Yes, but quantum theory, the most thoroughly tested theory in all of science (so I've heard), doesn't make sense.

    Doesn't make sense to whom? To you?

    We will naturally see things as being counter intuitive when they don't follow what we normally see every day, but that doesn't mean that it doesn't make any sense.

    If physical reality is inherently irrational, how is dismissing the spiritual claims of, say, the Bible, based on the perception that such claims are improbable and or irrational, reasonable?

    Quantum physics provides some actual predictions that can be verified and reproduced.

    Can you provide any testable reproduction steps for the spiritual claims of any religion?
  8. Standard memberAgerg
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    27 Dec '10 23:481 edit
    Originally posted by sonhouse
    How do you explain the fact that some particles can be in two places at once? That seems pretty supernatural to me.
    But it is still a natural phenomenon - I somehow doubt you would ever have the case that you could have two particles in the same place, suddenly transforming into a bowl of spaghetti. Again (and I appeal to the great work done by phycisists alive or dead), the behaviour of such freaky particles can be quantified.

    All bets are off with the supernatural - in particular, certain formulations of Christian God (et al.)
    Want to transform dust into humans (inspite of any lack of stuff in that dust from which we humans are comprised)? With god it's perfectly feasible...how about just magicking planets into existence? Again not a problem for God!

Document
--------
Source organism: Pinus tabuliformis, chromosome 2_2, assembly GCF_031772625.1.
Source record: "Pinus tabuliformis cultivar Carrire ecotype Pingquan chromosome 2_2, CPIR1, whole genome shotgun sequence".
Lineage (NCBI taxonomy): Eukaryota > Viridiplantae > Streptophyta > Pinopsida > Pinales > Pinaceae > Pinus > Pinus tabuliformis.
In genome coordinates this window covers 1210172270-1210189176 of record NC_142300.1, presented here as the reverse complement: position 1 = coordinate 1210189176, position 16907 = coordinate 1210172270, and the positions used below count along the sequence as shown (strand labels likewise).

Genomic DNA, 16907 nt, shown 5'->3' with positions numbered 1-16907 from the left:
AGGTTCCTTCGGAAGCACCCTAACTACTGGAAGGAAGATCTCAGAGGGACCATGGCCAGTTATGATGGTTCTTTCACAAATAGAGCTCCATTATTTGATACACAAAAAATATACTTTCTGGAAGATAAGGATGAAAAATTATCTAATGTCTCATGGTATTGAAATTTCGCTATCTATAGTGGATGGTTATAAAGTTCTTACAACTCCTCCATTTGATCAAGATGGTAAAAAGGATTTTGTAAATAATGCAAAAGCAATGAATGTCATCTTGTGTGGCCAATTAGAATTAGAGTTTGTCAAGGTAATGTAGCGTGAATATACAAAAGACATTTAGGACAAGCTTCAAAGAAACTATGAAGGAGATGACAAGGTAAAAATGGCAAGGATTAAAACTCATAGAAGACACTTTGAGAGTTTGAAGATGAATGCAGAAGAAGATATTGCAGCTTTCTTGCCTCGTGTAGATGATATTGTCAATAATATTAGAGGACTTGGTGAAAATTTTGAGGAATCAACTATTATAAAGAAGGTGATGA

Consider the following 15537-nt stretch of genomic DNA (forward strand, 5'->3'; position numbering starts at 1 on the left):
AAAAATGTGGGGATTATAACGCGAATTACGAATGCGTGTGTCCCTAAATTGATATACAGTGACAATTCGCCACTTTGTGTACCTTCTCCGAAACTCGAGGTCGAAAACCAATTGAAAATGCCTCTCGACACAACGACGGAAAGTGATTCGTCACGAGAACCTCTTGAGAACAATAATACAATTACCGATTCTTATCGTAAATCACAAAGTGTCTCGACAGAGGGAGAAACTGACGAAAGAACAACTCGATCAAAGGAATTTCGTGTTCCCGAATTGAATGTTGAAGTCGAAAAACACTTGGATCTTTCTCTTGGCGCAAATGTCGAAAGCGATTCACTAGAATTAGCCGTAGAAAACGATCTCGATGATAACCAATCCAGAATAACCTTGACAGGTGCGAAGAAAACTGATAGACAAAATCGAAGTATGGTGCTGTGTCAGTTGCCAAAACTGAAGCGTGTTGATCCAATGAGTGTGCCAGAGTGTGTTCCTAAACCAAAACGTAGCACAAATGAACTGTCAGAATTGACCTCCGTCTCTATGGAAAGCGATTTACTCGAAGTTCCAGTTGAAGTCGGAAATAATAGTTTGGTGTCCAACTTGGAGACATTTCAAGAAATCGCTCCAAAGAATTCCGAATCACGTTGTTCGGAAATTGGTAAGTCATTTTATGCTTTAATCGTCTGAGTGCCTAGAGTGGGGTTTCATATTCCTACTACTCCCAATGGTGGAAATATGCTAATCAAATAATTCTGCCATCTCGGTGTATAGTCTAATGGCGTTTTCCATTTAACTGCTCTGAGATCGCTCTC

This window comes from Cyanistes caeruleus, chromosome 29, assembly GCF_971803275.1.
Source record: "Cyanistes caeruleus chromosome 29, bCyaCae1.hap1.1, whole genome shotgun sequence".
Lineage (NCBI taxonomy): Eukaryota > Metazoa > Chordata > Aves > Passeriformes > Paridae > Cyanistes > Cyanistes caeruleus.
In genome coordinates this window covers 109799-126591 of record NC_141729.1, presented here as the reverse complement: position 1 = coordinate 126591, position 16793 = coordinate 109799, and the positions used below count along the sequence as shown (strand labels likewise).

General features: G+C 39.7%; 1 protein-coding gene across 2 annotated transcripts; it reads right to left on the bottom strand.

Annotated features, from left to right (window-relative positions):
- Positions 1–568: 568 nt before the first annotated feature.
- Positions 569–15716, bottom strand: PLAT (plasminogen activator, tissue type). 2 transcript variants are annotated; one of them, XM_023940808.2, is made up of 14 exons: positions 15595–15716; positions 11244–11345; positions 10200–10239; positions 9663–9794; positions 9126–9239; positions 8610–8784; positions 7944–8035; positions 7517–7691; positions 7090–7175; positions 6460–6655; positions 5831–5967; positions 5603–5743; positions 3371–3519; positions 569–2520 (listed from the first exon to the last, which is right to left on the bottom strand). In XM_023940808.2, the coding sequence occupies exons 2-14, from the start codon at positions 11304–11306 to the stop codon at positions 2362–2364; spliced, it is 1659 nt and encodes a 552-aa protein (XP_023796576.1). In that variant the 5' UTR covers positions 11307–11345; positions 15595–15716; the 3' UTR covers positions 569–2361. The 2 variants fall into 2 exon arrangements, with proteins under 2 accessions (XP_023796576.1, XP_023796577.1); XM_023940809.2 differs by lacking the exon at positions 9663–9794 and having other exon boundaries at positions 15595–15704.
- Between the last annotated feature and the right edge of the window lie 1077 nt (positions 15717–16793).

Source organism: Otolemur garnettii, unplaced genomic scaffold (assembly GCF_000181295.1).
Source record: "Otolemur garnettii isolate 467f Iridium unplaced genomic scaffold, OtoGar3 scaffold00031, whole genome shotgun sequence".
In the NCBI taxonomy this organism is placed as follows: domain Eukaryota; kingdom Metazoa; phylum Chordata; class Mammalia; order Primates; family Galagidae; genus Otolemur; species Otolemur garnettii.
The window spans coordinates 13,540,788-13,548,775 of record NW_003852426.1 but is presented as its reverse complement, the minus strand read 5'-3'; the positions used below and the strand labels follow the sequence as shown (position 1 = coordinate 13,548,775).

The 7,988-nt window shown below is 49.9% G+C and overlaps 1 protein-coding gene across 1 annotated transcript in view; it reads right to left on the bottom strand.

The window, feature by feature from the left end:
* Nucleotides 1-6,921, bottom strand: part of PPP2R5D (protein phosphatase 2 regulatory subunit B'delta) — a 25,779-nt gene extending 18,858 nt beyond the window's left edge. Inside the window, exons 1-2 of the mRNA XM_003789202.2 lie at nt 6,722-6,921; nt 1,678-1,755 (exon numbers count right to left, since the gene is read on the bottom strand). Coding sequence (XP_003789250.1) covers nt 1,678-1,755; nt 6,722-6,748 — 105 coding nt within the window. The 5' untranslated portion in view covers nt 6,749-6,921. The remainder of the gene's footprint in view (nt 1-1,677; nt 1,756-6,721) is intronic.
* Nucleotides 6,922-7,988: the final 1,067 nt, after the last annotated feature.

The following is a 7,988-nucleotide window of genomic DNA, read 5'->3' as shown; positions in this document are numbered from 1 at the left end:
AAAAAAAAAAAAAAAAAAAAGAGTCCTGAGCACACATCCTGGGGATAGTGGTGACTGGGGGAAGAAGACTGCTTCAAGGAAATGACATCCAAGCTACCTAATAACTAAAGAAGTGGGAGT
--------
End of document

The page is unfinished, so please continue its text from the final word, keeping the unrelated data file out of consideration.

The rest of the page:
9. Standard memberAgerg
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    27 Dec '10 23:51
    Originally posted by epiphinehas
    Yes, but quantum theory, the most thoroughly tested theory in all of science (so I've heard), doesn't make sense. It may not appeal to the supernatural, but it is definitely irrational. If physical reality is inherently irrational, how is dismissing the spiritual claims of, say, the Bible, based on the perception that such claims are improbable and or irrational, reasonable?
    My response to this is wrapped up in my response to Sonhouse.
  10. Illinois
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    27 Dec '10 23:581 edit
    Originally posted by PsychoPawn
    Yes, but quantum theory, the most thoroughly tested theory in all of science (so I've heard), doesn't make sense.

    Doesn't make sense to whom? To you?

    We will naturally see things as being counter intuitive when they don't follow what we normally see every day, but that doesn't mean that it doesn't make any sense.

    If physical reality
    Can you provide any testable reproduction steps for the spiritual claims of any religion?
    We will naturally see things as being counter intuitive when they don't follow what we normally see every day, but that doesn't mean that it doesn't make any sense.

    Exactly my point. I could say the same of any spiritual claim found in the Bible.

    Can you provide any testable reproduction steps for the spiritual claims of any religion?

    Yes, though I can only speak for the Christian religion... Believe the Gospel, proclaim your faith publicly, partake of water baptism, and subsequently be filled with the Holy Spirit (i.e., get born-again). The Holy Spirit will confirm, inwardly, the veracity of the spiritual claims found in the Bible, while the change in your character will be the outward evidence of their veracity.